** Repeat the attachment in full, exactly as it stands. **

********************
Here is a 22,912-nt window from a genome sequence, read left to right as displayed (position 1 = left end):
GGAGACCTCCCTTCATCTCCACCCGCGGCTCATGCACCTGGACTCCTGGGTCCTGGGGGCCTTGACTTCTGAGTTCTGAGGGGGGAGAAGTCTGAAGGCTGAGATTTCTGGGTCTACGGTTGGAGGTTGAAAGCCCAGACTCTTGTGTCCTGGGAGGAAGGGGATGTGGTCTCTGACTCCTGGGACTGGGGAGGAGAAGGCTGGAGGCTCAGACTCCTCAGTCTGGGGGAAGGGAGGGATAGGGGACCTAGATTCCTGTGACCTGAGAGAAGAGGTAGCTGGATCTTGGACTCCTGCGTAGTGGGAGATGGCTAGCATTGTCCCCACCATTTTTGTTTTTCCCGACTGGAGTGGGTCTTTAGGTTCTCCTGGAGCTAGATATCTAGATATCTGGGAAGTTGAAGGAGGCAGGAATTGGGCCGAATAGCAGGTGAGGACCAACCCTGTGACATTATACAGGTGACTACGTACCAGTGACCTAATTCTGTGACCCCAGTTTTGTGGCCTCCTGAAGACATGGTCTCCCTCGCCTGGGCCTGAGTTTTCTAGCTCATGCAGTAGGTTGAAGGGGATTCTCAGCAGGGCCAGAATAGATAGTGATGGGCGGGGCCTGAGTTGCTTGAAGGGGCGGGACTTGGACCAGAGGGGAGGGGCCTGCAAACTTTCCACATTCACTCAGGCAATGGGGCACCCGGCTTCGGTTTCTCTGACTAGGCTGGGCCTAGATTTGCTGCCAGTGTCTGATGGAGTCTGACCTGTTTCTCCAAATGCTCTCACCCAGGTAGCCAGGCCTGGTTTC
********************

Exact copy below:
Here is a 22,912-nt window from a genome sequence, read left to right as displayed (position 1 = left end):
GGAGACCTCCCTTCATCTCCACCCGCGGCTCATGCACCTGGACTCCTGGGTCCTGGGGGCCTTGACTTCTGAGTTCTGAGGGGGGAGAAGTCTGAAGGCTGAGATTTCTGGGTCTACGGTTGGAGGTTGAAAGCCCAGACTCTTGTGTCCTGGGAGGAAGGGGATGTGGTCTCTGACTCCTGGGACTGGGGAGGAGAAGGCTGGAGGCTCAGACTCCTCAGTCTGGGGGAAGGGAGGGATAGGGGACCTAGATTCCTGTGACCTGAGAGAAGAGGTAGCTGGATCTTGGACTCCTGCGTAGTGGGAGATGGCTAGCATTGTCCCCACCATTTTTGTTTTTCCCGACTGGAGTGGGTCTTTAGGTTCTCCTGGAGCTAGATATCTAGATATCTGGGAAGTTGAAGGAGGCAGGAATTGGGCCGAATAGCAGGTGAGGACCAACCCTGTGACATTATACAGGTGACTACGTACCAGTGACCTAATTCTGTGACCCCAGTTTTGTGGCCTCCTGAAGACATGGTCTCCCTCGCCTGGGCCTGAGTTTTCTAGCTCATGCAGTAGGTTGAAGGGGATTCTCAGCAGGGCCAGAATAGATAGTGATGGGCGGGGCCTGAGTTGCTTGAAGGGGCGGGACTTGGACCAGAGGGGAGGGGCCTGCAAACTTTCCACATTCACTCAGGCAATGGGGCACCCGGCTTCGGTTTCTCTGACTAGGCTGGGCCTAGATTTGCTGCCAGTGTCTGATGGAGTCTGACCTGTTTCTCCAAATGCTCTCACCCAGGTAGCCAGGCCTGGTTTC